As pandemic-induced school shutdowns have accelerated remote learning, the importance of personal connections between students, their teachers, aides, mentors, and peers has become a major concern—especially for marginalized students, including multilingual learners, who have found it harder to access the support they require. However, there has been a welcome effort to enable such students to take part in remote education through the provision of subsidized devices and Wi-Fi, which we should now take advantage of to provide the personalized and social–emotional learning (SEL) that is so crucial to student well-being and their consequent success.
Social–emotional learning (SEL) can be defined as the process through which children and adults acquire and effectively apply the knowledge, attitudes, and skills necessary to understand and manage emotions, set positive goals, and feel empathy for others.
In its 2016 report, the World Economic Forum found that both existing and cutting-edge technological tools had the potential to bring SEL to scale, such as using game-based learning solutions to promote SEL elements like responsible decision-making, complex communication, and positive peer collaboration. The Forum’s report concluded that “achieving scalable SEL technology implementation cannot be accomplished by teachers or researchers alone. Instead, it will continue to require the commitment of many additional stakeholders in a wide variety of roles, ranging from investors and policymakers to families, technology developers, and businesses.”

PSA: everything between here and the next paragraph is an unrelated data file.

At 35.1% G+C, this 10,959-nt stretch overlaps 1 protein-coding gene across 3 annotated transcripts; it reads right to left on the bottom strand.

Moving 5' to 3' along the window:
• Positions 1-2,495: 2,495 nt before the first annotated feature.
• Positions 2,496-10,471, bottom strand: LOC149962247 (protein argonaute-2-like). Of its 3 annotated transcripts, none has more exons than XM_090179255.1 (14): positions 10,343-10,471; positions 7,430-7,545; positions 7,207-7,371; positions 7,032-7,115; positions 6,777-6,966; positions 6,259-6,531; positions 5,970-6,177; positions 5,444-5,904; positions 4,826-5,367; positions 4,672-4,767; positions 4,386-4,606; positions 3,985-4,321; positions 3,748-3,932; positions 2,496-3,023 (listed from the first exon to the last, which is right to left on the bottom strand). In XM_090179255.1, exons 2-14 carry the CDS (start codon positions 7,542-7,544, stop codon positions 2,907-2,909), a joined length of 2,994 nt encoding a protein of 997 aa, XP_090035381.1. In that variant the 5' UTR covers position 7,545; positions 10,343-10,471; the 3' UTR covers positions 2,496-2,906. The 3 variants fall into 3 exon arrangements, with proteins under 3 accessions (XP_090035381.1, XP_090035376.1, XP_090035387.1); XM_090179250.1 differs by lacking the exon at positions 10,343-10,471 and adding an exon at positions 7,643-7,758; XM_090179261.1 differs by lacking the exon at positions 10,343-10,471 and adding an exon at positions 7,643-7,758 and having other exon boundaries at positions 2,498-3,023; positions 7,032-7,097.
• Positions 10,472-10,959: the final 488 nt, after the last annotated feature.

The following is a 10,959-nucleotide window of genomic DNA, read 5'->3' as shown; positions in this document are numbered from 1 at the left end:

The COVID-19 pandemic has acted as a catalyst for the development of remote learning and other edtech teaching tools, but, despite improvements, their adoption has remained uneven, as rural and other underserved communities have struggled to get up to speed in terms of digital access.
The marriage of technology and SEL may hardly seem a match made in heaven, but the impact of social media on emotional health is well documented and is an indicator of the potential for digital communications’ use to improve and increase the provision of SEL. Much attention has been given to the negative impacts of online social interaction on children—and with good reason, considering the potential for bullying, shaming, and other abuse—but we are only starting to exploit the possibilities of using digital communications as a tool to promote understanding and inclusion. Allowing children, wherever they are and whatever their situations or backgrounds, to share experiences and feelings with like-minded peers and skilled professionals could be one of the positive consequences of school closures, as long as great care is taken to protect those children from abuse and to ensure that the students most in need—the marginalized and economically disadvantaged—are prioritized.
Alongside their new access to online SEL, our students should be trained and encouraged to use moderated online tools to improve communication, understanding, and acceptance between children of different linguistic, racial, cultural, socioeconomic, and geographical backgrounds. Breaking down these barriers at a young age is key to the social cohesion that democracy requires.